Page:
Commentary: US break will compel WHO to do some serious soul-searching
An honest assessment of the COVID-19 response will require cooperation from all member states and there is no alternative, says Donald R Rothwell.
CANBERRA: International health law is closely associated with the work of the World Health Organization (WHO) and the treaties it oversees, of which the 2005 International Health Regulations are the most prominent.
In recent months, the United States has been critical of the WHO and its response to the COVID-19 pandemic, particularly the manner in which WHO engaged with China when reports of the disease emerged.
US President Donald Trump has increasingly advanced this critique since April, which reached its high point on May 29, when he announced the US was “terminating our relationship with the World Health Organization” and stated:
The world needs answers from China on the virus. The death and destruction caused by this is incalculable. We must have answers not only for us but for the rest of the world.
This announcement is a culmination of growing US frustration with the WHO. On Apr 14, a US decision was made to suspend financial contributions to the organisation pending a review.
As of Jan, the US was due to make a US$58 million payment to its WHO contributions for this year, with a further US$41 million in arrears.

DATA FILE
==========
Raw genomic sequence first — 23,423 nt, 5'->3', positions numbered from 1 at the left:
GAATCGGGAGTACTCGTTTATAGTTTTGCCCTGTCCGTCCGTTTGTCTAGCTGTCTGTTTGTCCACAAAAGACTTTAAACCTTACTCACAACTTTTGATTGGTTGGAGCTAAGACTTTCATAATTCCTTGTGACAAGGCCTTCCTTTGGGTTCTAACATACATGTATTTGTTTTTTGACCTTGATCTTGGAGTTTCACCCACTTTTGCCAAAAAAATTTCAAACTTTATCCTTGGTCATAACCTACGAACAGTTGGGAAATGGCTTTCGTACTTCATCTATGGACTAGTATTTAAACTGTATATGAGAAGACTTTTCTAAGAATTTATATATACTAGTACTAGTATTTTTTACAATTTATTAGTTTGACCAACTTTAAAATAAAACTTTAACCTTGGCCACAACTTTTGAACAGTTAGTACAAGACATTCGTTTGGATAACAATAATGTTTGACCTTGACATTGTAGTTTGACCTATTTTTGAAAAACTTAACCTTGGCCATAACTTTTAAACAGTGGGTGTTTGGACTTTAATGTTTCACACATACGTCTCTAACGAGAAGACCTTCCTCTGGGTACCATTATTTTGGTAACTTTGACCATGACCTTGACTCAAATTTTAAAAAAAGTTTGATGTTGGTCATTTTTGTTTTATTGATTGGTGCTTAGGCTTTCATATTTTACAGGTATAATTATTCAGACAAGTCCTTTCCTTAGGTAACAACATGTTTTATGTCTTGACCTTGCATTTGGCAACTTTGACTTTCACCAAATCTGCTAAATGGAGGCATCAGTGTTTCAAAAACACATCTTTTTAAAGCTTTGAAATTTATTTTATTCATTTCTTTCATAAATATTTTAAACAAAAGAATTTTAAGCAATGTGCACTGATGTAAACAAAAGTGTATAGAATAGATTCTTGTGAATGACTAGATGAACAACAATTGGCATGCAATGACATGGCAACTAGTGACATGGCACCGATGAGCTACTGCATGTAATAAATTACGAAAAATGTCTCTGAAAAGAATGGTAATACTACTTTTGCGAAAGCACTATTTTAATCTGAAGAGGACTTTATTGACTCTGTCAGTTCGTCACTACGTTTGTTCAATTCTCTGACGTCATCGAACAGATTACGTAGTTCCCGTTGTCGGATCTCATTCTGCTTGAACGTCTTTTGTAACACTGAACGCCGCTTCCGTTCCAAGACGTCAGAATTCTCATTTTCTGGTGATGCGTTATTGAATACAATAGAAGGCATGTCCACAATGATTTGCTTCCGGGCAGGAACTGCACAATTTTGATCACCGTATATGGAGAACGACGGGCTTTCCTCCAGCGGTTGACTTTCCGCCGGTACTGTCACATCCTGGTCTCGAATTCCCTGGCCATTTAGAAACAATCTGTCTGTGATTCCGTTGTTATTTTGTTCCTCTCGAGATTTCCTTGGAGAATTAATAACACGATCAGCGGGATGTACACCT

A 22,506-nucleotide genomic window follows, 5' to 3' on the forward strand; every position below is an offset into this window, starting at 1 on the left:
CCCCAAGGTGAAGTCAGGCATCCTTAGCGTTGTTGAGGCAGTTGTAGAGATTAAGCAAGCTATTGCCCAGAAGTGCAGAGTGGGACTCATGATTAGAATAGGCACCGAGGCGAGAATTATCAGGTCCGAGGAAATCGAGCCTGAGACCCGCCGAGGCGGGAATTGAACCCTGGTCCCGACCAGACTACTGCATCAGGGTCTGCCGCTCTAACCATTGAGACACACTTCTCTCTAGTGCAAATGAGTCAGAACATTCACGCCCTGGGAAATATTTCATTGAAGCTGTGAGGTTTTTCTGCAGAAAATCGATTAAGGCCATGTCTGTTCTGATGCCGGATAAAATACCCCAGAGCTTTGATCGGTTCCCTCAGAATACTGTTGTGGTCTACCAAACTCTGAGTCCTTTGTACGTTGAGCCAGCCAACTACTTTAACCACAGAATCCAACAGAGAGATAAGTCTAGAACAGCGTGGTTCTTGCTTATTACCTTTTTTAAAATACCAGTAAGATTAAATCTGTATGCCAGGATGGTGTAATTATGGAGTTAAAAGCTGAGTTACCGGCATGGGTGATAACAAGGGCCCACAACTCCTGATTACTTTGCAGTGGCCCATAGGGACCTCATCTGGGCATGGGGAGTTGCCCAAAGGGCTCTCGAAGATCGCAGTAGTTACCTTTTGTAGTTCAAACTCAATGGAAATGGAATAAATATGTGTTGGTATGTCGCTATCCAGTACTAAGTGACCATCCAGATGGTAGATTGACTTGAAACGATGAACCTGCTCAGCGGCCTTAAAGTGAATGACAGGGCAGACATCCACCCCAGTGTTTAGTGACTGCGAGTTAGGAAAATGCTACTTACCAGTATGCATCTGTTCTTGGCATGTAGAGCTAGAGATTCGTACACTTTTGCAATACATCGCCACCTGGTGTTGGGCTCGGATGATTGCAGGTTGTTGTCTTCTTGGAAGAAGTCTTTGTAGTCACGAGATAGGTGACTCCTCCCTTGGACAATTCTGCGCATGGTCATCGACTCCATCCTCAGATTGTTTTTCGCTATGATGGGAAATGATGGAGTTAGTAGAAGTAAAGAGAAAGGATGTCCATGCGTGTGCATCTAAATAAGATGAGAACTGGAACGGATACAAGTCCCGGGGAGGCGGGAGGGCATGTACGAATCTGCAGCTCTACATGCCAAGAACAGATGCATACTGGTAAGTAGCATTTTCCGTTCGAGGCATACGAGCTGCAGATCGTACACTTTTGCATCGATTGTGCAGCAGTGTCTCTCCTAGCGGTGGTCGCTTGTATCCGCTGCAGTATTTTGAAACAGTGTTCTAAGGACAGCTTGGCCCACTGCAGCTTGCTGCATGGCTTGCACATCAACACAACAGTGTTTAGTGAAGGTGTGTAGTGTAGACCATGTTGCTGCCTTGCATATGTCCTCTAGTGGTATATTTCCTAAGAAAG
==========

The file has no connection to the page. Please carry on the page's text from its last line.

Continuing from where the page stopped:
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On May 18, Trump had written to WHO Director-General Tedros Adhanom Ghebreyesus detailing the US concerns, including China’s notification to the WHO of the COVID-19 outbreak, the WHO response and the alleged delays in the declaration of a public health emergency of international concern and in the declaration of a pandemic. Trump ended the letter by stating:
It is clear the repeated missteps by you and your organization in responding to the pandemic have been extremely costly to the world. The only way forward for the World Health Organization is if it can actually demonstrate independence from China.
Trump’s letter was delivered when the annual World Health Assembly, the decision-making body of the WHO, was about to commence its 2020 meeting. A unanimous May 19 Assembly resolution co-sponsored by 137 members, including the European Union and Australia, called upon the WHO Director-General to:
Initiate, at the earliest appropriate moment, and in consultation with Member States, a stepwise process of impartial, independent and comprehensive evaluation, including using existing mechanisms, as appropriate, to review experience gained and lessons learned from the WHO-coordinated international health response to COVID-19.
WHO ACTED RESPONSIBLY?
Particular aspects of this evaluation are to include the effectiveness of the mechanisms at WHO’s disposal, the functioning of the International Health Regulations, and the actions of WHO and its timelines pertaining to the COVID-19 pandemic.
This 2020 resolution gives the WHO Director-General a clear mandate for reviewing the WHO response to the pandemic and the functioning of the International Health Regulations.
The Regulations are a multilateral treaty with 196 states parties, including China and the US, which entered into force in 2007.